Mental Health Stigmas

By Ryan Schofield, Legal Intern and Sandra Wisnewski, J.D., Director of Client Assistance at Elder Law of Michigan

What do you imagine would be the reaction to someone discussing their mental health issues openly 50 years ago? Was it, “What are you, some kind of loon?” Or possibly, “You’re going to see a shrink?” While some people may have been receptive to discussing mental health, it’s likely that the conversation was shunned, and even more likely that the discussion never even took place. Whatever the reaction may have been then, today it’s much more likely to be a topic that is accepted and openly discussed.

According to the organization Care For Your Mind, people who came of age before and during the 1960s have a perception of historic shame and are ignorant about mental illness and psychological problems, so mental health stigmas tend to be stronger amongst these individuals. Care For Your Mind reports, according to research, that older adults are more likely to be less comfortable with mental health issues than younger people. The organization notes that while mental health stigmas are starting to fade in many aspects of society, older adults continue to struggle with mental health and often go without adequate care due to stigma, misinformation, and false beliefs. Open discussions about mental health have started to become more acceptable in society, however, older adults still face many issues when addressing their mental health needs.

Mental health issues have seemingly become more accepted as a normal and treatable issue. The National Alliance of Mental Illness (NAMI) has reported that Millennials and younger adults view mental health differently than older generations. The primary difference is how accepting and open people are with their mental health issues. NAMI believes that this is due to friends, coworkers, and peers openly discussing their mental health issues. This makes people feel comfortable discussing their own issues. Hearing people talk about similar health issues lets individuals know that they are not alone, that others are going through the same issues, and that there are ways to address those issues. This sentiment, echoed in research done by the American Psychological Association (APA), found that peer educators are an effective way to address perceived public and internalized stigmas about mental health. 

The theory of addressing mental health stigma through peers seems to be an effective tool. Several mental health studies address this idea, but I believe this because of my personal experience. Several years ago, like others, I believed some of these stigmas. I thought that seeing a therapist was a waste of money and that people with anxiety or depression were just being weak in how they dealt with their problems. However, as I became more aware of the world, and began to hear discussions about mental health, my opinion evolved.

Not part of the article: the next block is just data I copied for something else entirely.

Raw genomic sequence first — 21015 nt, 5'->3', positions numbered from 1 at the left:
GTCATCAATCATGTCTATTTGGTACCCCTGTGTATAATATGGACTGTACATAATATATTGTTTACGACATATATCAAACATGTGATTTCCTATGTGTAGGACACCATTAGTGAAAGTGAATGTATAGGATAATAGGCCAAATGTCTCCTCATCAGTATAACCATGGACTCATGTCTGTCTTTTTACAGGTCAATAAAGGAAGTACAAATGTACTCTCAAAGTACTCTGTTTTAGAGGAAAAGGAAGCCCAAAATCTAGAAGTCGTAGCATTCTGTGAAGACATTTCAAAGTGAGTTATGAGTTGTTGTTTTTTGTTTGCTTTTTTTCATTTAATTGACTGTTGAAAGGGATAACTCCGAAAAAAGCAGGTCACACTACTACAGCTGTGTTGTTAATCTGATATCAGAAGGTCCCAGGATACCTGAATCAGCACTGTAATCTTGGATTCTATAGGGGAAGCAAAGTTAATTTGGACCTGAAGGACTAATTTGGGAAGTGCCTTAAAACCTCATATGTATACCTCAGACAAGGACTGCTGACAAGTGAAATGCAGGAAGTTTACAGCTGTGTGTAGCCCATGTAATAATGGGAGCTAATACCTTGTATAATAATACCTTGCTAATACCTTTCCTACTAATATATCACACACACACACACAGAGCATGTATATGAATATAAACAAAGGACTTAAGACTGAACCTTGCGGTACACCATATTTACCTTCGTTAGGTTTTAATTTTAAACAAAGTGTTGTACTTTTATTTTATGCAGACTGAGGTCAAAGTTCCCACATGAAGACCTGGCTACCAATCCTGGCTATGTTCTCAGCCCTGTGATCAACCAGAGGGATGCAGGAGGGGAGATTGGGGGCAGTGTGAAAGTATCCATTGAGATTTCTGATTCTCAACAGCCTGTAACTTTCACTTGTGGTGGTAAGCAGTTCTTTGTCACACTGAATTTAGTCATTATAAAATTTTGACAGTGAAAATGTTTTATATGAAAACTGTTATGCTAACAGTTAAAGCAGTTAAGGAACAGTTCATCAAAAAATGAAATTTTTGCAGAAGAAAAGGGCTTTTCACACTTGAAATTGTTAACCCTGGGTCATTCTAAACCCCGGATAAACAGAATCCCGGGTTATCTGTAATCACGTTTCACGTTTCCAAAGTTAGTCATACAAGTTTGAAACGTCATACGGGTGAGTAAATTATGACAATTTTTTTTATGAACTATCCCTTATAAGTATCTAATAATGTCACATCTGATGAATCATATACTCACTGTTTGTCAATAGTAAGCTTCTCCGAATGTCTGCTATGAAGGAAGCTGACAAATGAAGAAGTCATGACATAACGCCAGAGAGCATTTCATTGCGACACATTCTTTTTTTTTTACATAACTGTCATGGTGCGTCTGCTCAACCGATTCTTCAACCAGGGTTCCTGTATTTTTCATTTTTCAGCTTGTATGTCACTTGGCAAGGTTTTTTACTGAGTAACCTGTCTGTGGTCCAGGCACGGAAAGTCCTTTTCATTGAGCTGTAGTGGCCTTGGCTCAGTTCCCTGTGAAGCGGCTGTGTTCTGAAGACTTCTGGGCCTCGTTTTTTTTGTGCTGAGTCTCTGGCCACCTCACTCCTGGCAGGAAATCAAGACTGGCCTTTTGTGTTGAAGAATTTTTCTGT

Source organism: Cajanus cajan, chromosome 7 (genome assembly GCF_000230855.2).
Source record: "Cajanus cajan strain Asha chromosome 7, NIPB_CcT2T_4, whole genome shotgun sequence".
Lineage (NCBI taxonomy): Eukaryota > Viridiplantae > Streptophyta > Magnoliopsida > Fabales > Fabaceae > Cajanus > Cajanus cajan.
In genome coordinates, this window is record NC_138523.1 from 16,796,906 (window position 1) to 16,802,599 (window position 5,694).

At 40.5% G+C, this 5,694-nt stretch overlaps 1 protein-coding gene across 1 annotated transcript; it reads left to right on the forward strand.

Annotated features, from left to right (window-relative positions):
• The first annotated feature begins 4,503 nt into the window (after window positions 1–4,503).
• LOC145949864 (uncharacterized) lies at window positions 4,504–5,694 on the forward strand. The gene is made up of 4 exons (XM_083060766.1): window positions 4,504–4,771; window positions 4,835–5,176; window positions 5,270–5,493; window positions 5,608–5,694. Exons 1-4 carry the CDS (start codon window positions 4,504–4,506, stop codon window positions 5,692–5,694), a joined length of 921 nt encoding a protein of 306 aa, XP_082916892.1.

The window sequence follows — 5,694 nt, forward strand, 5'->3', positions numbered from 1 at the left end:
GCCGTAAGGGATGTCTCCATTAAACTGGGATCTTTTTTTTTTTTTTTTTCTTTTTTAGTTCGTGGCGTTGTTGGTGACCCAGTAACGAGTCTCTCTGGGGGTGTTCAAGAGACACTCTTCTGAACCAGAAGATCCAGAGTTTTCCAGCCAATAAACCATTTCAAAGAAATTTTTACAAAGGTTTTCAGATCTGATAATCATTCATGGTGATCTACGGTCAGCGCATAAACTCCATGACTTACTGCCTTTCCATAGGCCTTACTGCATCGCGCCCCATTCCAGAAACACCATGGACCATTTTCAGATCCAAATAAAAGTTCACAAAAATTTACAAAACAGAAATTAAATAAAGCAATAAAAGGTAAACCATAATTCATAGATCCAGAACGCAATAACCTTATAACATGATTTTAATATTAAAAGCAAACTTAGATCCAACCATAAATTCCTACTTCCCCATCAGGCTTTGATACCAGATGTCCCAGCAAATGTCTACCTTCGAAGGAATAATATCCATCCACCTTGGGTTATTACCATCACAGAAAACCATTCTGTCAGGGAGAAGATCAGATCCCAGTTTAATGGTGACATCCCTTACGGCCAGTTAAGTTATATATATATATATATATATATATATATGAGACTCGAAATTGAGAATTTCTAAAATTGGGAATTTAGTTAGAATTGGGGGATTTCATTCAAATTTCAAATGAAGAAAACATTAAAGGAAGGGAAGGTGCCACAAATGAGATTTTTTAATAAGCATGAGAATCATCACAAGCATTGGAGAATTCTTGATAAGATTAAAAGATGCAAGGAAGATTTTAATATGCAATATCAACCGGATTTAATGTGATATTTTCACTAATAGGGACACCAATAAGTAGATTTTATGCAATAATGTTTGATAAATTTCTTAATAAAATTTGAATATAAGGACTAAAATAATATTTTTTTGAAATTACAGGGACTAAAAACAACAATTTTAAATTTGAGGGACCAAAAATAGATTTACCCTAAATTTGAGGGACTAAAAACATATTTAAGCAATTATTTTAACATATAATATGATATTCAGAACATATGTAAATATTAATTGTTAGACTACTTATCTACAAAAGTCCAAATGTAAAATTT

My views on mental health probably began to change when my brother was diagnosed with anxiety. When he was first dealing with his anxiety, I thought that it was a phase he was going through and that he was simply not dealing well with growing up and getting more responsibilities. I would try to talk to my brother, not really to ask him what he was going through, but more so to advise him that feeling nervous is normal and that he could work through it. I believed that he was feeling the same kind of anxiety that everyone feels and he was just not handling it properly. My perception started to change when I finally listened to how he felt.

My brother had just gotten his driving permit and was practicing with my mom. I’m sure my mom was nervous, being a passenger with a new driver, and when my brother nearly ran a red light, my mom screamed for him to brake. My brother slammed on the brakes and sat there frozen in his seat. Between my mom’s frightened scream and a scary close call, my brother said that his anxiety kicked in the worst it had ever been.

My brother described this experience to me as, being frozen with anxiety. He said that he was physically frozen to his seat and couldn’t move, let alone keep driving. After a minute of sitting there, my mom was able to switch seats with him and she drove the rest of the way home. When my brother told me this story, I began to realize this wasn’t something that everyone feels, this was something that literally debilitated him in that moment. I was so ignorant at the time, that debilitating anxiety was something I hadn’t even realized was possible. After that, I realized this feeling is serious and should probably be addressed with a professional.